Why the Army Wants Game-Changing Helicopters

March 13, 2021 Topic: military Region: Americas Blog Brand: The Buzz Tags: ArmyHelicoptersInnovationTechnologyWar

Why the Army Wants Game-Changing Helicopters

One key element among the many innovations likely to inspire much focus is just how can these kinds of massive speed increases be achieved?

The Army appears to already be flying a new generation of helicopters about twice as fast as a 150 miles-per-hour Black Hawk, breaking new tactical and strategic ground in preparation for warfare in the 2030s.

The now accelerated Future Long-Range Assault Aircraft program seeks to expand beyond previous technological boundaries and surge into a new era of aerial warfare capability to include unprecedented speed, fuel-efficient engines, smoke and fog penetrating sensors, long-range high-fidelity infrared targeting systems, autonomous flight capability, artificial-intelligence-enabled computing and a new generation of weapons. 

Upon initial examination, several immediate and widely discussed attributes are “range and speed.” The new FLRAA aircraft, according to both Lockheed-Sikorsky-Boeing and Bell developers, can go twice as fast and twice as far as an existing Black Hawk. This means many things, such as speeds as fast as 300 knots and a combat radius close to 500 kilometers or more, performance parameters expected to change helicopter air war for decades into the future. 

In a discussion about FLRAA last year, Brig. Gen. Walter Rugen, director of the FVL Cross-Functional Team told the National Interest that some of the technical breakthroughs with the new helicopter bring substantial new attack capabilities, 

“We want the ability to operate the aircraft, conduct near-peer air assaults and show up in places where the enemy does not expect us,” Rugen said in his interview with the National Interest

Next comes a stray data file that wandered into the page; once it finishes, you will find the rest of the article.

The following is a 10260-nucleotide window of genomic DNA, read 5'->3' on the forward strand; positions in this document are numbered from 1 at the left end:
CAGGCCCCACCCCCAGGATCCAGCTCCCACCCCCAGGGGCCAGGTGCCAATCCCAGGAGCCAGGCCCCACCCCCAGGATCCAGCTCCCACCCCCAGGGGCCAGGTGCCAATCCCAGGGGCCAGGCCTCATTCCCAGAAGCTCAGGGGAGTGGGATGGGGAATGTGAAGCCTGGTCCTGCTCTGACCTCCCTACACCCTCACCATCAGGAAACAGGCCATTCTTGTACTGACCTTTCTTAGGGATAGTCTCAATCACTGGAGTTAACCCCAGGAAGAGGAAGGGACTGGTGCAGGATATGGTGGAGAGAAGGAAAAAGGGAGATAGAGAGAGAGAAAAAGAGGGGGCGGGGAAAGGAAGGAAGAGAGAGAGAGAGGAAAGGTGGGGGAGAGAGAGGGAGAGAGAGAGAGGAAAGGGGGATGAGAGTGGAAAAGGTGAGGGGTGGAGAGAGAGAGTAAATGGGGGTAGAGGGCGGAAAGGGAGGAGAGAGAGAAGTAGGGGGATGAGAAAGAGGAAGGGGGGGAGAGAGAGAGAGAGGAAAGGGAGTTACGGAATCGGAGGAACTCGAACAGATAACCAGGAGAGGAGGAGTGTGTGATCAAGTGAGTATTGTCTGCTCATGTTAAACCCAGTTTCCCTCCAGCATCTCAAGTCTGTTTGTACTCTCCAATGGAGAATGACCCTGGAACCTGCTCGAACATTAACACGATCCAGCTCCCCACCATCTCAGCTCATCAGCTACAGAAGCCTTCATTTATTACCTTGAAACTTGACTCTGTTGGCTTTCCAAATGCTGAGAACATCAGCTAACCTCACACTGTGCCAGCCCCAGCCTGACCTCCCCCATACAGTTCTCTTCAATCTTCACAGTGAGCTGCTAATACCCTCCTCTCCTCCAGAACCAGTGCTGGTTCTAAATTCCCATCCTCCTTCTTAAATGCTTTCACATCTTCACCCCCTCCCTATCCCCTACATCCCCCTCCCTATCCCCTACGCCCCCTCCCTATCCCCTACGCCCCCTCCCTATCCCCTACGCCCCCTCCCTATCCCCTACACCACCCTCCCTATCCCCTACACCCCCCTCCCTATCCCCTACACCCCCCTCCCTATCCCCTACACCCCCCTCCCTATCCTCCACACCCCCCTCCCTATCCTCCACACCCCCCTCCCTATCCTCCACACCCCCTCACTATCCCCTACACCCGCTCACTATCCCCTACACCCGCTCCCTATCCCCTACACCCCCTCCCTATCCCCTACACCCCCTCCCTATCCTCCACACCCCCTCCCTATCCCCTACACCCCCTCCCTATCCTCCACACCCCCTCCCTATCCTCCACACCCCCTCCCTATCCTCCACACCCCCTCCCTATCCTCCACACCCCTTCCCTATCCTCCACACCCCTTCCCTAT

One key element among the many innovations likely to inspire much focus is just how can these kinds of massive speed increases be achieved? With fuel efficiency and engine power sufficient to double ranges. This tactical reality completely changes the warfare equation when it comes to an ability to close with an enemy by delivering infantry soldiers, supplies, ammunition or life-saving medical support. 

Both Bell and Lockheed-Sikorsky-Boeing designs are considered compound configurations, engineered with an intent to engineer a new platform able to both hover and maneuver like a helicopter, yet also achieve airplane-like range and speed. To accomplish this, Bell’s V-280 Valor relies upon what developers call a new generation of Osprey-like Tiltrotor technology which rotates dual rotors from a horizontal to vertical position depending upon “mode,” and Lockheed-Sikorky’s DEFIANT X brings coaxial rotor system technology to a new level. 

“If you think of what a Black Hawk does when inbound to an LZ, then picture a 2030 contested operational environment. We will be flying twice as far and twice as fast but they still have to be very maneuverable in and around the objective area,” Jay Macklin, Sikorsky business development director, Future Vertical Lift, told the National Interest in an interview.

What will this kind of increased combat functionality mean for modern warfare maneuver tactics and Combined Arms Maneuver? Perhaps the angle of descent for a high-speed air assault raid can be much steeper? Perhaps hover positions can quickly shift positions as needed with short bursts of acceleration? Added maneuverability can help the aircraft elude incoming enemy fire and speed up low-altitude fast operations intended to achieve a specific combat effect while minimizing risk.

Kris Osborn is the defense editor for the National Interest. Osborn previously served at the Pentagon as a Highly Qualified Expert with the Office of the Assistant Secretary of the Army—Acquisition, Logistics & Technology. Osborn has also worked as an anchor and on-air military specialist at national TV networks. He has appeared as a guest military expert on Fox News, MSNBC, The Military Channel, and The History Channel. He also has a Masters Degree in Comparative Literature from Columbia University.

Image: Reuters